If it’s you that’s doing all the talking, observe the impact on your intimate relationships, customers, or friends. Sometimes you need to get something off your chest or make a point! No problem. But if you notice that it’s most of the time, then more likely than not, it comes across as if the only ideas or concerns that are important to you, are your ideas or daily dramas. When you become conscious that you’re doing all the talking, stop. In the space that follows, examine your intention; observe your thoughts, and your relationship with silence.

One final note on this impulsive syndrome, when someone asks you a question, you don’t have to answer. Give yourself time to consider their request for information rather than giving a partial or hasty response. To be conscious that you don’t know is a gateway to knowing.

Becoming conscious does not mean you’re avoiding conversations, requests or questions, but instead you’re being present to speak and respond authentically in the moment.

2. Make It Wrong Syndrome: This happens when whatever is taking place is not good enough. Whether it’s yourself, events of the day, business, politics, people, or your past; this kind of diatribe consistently looks for what is or was wrong about you, others, or the situation! If anyone has ever told you to stop being so negative, you may be suffering from this syndrome, and be unconscious of how it impacts your relationships and your inner state of joy.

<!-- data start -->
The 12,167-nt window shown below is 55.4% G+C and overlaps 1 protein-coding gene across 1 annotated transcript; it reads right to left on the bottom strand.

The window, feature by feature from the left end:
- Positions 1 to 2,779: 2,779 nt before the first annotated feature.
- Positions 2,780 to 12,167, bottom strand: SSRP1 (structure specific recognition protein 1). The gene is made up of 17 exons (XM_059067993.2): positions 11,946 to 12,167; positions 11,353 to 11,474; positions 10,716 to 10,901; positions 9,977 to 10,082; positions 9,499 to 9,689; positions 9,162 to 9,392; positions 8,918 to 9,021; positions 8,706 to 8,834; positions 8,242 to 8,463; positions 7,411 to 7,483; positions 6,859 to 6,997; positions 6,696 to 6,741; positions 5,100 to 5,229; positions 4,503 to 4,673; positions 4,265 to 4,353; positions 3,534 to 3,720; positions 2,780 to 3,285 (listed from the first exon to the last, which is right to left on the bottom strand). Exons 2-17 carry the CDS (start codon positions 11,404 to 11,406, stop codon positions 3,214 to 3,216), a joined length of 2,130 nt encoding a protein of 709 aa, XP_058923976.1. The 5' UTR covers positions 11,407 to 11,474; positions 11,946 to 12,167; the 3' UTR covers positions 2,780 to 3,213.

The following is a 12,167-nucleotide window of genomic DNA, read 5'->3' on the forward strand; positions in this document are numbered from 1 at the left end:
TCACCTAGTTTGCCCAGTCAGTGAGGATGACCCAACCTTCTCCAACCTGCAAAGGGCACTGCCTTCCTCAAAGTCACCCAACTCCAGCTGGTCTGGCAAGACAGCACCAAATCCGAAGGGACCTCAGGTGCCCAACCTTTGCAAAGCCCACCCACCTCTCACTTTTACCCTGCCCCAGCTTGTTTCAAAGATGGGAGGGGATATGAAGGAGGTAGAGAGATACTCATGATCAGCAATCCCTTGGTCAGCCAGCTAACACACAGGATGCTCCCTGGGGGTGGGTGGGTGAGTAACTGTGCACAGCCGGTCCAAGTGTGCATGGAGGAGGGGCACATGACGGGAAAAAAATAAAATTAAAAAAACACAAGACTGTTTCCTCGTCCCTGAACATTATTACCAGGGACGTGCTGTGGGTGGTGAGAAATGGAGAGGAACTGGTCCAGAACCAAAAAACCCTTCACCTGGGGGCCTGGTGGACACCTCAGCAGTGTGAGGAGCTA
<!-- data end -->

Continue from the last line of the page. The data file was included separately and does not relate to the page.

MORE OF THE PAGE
Many “negative” people just say they are realists. Not exactly! A realist has a handle on the facts of a situation. Negativity is a spin on the facts. See if you can stop using any adverbs in your conversations or thoughts. An adverb is a word or phrase that modifies or qualifies a thought, expressing an interpretation. It’s what you add to the facts. An interpretation can also be positive. I could call this the “making it wrong or wonderful” syndrome! If the only response you give is “great, fabulous, or wonderful” then you may be making what’s unconscious palatable, so you can continue in the unconscious behavior. Making everything all right can prevent you from seeing things as they are.

When you’re stripped of the interpretation (positive or negative) you’re left with what is or what happened. You bring awareness to what you say and do. Blame slips away, no longer desired or needed. You’re left with the space to just be with what is taking place. Even as I write this I notice my shoulders relaxing, my breathing slowing down and softening, and a feeling of room around my heart expanding.

Letting go of an interpretation gives you room to discover something unseen.

The practice this week is to be aware of engaging in either of these syndromes and stop. Do nothing. Just observe and notice what, if anything, changes through the simple act of noticing where you’re unconscious.


My love goes with you as you work with this uplifting moment.